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M is for Minimalism

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… is for Minimalism.

Minimalism is an artistic movement that focuses on the essence of an artwork by removing unnecessary forms or features. In rejection of the prevailing movement of the time, Abstract Expressionism, Minimalists preferred to highlight the physicality of material and geometric forms in their practices over symbolic or emotional meaning. As a result, minimalism became associated with ideas of purity, truth, and simplicity.

Artists who were associated most with Minimalism were primarily American artists working from the 1950s to 1970s, such as Frank Stella and Donald Judd. 

Donald Judd, Untitled, 1990. Guiding Judd’s practice was the belief that “material, space, and colour are the main aspects of visual art.” Image Credit: Tate.

Viewers were forced to embrace literalism and come to terms with the work in front of them without any external influences or narratives. Frank Stella, one of the most famous Minimalist artists of all time, sums this up elegantly: “what you see is what you see.”

Qualities of Minimalism

Minimalist art usually comprises painting, sculpture and installation. These paintings tend to have flat, plain or monochrome appearances, sometimes featuring geometric shapes as a nod to abstraction.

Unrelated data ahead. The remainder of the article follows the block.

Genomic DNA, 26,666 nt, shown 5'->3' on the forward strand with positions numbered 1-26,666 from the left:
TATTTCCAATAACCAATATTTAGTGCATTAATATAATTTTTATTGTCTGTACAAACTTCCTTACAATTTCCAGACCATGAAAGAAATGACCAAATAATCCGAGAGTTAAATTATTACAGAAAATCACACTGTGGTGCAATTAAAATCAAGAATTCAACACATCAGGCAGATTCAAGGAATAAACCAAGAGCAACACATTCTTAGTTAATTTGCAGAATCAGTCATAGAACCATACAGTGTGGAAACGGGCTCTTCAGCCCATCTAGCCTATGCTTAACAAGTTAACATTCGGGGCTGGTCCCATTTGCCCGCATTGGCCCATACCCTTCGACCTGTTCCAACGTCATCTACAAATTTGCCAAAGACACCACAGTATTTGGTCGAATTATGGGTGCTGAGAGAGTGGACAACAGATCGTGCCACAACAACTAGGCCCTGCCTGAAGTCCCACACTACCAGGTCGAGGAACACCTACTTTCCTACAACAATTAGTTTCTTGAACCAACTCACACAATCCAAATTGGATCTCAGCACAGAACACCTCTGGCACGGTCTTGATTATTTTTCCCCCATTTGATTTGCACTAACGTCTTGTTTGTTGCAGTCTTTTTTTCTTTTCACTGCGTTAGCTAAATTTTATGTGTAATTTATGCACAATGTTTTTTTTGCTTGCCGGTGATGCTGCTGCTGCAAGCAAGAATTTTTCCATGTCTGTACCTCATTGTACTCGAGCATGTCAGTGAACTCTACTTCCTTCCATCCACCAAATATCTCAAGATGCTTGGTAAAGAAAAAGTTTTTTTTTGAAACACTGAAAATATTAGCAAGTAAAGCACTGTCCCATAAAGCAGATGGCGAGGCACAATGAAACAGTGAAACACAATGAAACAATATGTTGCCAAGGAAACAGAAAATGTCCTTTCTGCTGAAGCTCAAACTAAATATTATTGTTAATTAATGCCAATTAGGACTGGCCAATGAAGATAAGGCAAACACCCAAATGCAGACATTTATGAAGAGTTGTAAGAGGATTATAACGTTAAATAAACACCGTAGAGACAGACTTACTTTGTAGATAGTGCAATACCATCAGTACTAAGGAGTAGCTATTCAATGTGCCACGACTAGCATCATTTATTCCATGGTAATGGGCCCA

Minimalist artists rejected traditions of ‘painterliness’, which meant that there were barely any voluminous or gestural brushstrokes. Bearing patterns of black rectilinear stripes of uniform width, Frank Stella’s monochromatic ‘Black Series I’ is a stellar example of this.

Clinton Plaza (1967) is part of Frank Stella’s Black Series I, a line of lithographs that he used to champion his literal approach to art-making. Image Credit: National Gallery of Art.

Minimalist sculptures are usually modular – meaning that they are composed of smaller forms – in contrast to traditional sculpture, where a larger block of material is reduced to what the artist envisions. Robert Morris’s Untitled embodies these qualities as it consists of four mirrored cubes that aim to draw spectators’ attention to the objects as well as their reflections of the surroundings. Other installations also made use of fluorescent lights, which paralleled the development of the Light and Space movement of the 1960s and 1970s.